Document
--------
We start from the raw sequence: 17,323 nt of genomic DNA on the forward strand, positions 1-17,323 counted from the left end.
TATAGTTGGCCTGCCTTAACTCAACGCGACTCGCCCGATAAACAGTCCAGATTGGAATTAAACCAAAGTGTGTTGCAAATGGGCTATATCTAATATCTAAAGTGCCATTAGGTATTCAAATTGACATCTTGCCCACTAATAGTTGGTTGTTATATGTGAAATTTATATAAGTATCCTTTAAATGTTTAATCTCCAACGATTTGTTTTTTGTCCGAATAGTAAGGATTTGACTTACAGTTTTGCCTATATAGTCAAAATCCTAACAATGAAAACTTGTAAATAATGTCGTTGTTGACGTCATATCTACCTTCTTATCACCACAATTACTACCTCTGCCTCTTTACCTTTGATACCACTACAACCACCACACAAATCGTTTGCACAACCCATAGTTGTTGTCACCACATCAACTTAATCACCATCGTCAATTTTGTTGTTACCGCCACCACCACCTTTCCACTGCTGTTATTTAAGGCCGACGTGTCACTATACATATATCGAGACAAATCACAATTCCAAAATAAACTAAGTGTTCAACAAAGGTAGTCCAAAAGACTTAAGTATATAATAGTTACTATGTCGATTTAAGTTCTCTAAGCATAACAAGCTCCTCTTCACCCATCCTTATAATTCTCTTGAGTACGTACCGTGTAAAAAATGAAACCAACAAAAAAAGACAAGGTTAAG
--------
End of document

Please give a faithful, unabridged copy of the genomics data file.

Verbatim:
We start from the raw sequence: 17,323 nt of genomic DNA on the forward strand, positions 1-17,323 counted from the left end.
TATAGTTGGCCTGCCTTAACTCAACGCGACTCGCCCGATAAACAGTCCAGATTGGAATTAAACCAAAGTGTGTTGCAAATGGGCTATATCTAATATCTAAAGTGCCATTAGGTATTCAAATTGACATCTTGCCCACTAATAGTTGGTTGTTATATGTGAAATTTATATAAGTATCCTTTAAATGTTTAATCTCCAACGATTTGTTTTTTGTCCGAATAGTAAGGATTTGACTTACAGTTTTGCCTATATAGTCAAAATCCTAACAATGAAAACTTGTAAATAATGTCGTTGTTGACGTCATATCTACCTTCTTATCACCACAATTACTACCTCTGCCTCTTTACCTTTGATACCACTACAACCACCACACAAATCGTTTGCACAACCCATAGTTGTTGTCACCACATCAACTTAATCACCATCGTCAATTTTGTTGTTACCGCCACCACCACCTTTCCACTGCTGTTATTTAAGGCCGACGTGTCACTATACATATATCGAGACAAATCACAATTCCAAAATAAACTAAGTGTTCAACAAAGGTAGTCCAAAAGACTTAAGTATATAATAGTTACTATGTCGATTTAAGTTCTCTAAGCATAACAAGCTCCTCTTCACCCATCCTTATAATTCTCTTGAGTACGTACCGTGTAAAAAATGAAACCAACAAAAAAAGACAAGGTTAAG